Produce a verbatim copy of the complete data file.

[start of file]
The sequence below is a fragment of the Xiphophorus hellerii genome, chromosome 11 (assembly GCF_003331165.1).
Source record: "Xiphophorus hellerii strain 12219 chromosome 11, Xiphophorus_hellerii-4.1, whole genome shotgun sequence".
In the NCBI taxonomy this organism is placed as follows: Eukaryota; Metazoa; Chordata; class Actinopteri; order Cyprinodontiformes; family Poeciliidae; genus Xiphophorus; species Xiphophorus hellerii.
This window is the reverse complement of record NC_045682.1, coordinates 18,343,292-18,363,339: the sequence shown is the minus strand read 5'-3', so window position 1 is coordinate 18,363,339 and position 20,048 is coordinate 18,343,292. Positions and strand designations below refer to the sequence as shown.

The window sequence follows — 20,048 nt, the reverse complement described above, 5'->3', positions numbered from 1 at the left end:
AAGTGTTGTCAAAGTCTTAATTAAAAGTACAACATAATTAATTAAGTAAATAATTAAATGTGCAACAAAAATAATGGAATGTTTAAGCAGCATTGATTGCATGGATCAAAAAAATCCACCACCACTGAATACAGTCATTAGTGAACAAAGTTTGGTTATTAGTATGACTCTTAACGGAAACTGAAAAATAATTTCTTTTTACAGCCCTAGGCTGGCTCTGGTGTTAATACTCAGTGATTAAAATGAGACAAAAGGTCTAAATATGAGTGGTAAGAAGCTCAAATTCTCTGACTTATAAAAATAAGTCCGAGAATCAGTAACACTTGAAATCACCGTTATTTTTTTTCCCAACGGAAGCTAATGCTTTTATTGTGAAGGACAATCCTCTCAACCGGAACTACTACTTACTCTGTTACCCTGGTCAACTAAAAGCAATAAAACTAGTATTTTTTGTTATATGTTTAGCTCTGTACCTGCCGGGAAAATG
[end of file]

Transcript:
The sequence below is a fragment of the Xiphophorus hellerii genome, chromosome 11 (assembly GCF_003331165.1).
Source record: "Xiphophorus hellerii strain 12219 chromosome 11, Xiphophorus_hellerii-4.1, whole genome shotgun sequence".
In the NCBI taxonomy this organism is placed as follows: Eukaryota; Metazoa; Chordata; class Actinopteri; order Cyprinodontiformes; family Poeciliidae; genus Xiphophorus; species Xiphophorus hellerii.
This window is the reverse complement of record NC_045682.1, coordinates 18,343,292-18,363,339: the sequence shown is the minus strand read 5'-3', so window position 1 is coordinate 18,363,339 and position 20,048 is coordinate 18,343,292. Positions and strand designations below refer to the sequence as shown.

The window sequence follows — 20,048 nt, the reverse complement described above, 5'->3', positions numbered from 1 at the left end:
AAGTGTTGTCAAAGTCTTAATTAAAAGTACAACATAATTAATTAAGTAAATAATTAAATGTGCAACAAAAATAATGGAATGTTTAAGCAGCATTGATTGCATGGATCAAAAAAATCCACCACCACTGAATACAGTCATTAGTGAACAAAGTTTGGTTATTAGTATGACTCTTAACGGAAACTGAAAAATAATTTCTTTTTACAGCCCTAGGCTGGCTCTGGTGTTAATACTCAGTGATTAAAATGAGACAAAAGGTCTAAATATGAGTGGTAAGAAGCTCAAATTCTCTGACTTATAAAAATAAGTCCGAGAATCAGTAACACTTGAAATCACCGTTATTTTTTTTCCCAACGGAAGCTAATGCTTTTATTGTGAAGGACAATCCTCTCAACCGGAACTACTACTTACTCTGTTACCCTGGTCAACTAAAAGCAATAAAACTAGTATTTTTTGTTATATGTTTAGCTCTGTACCTGCCGGGAAAATG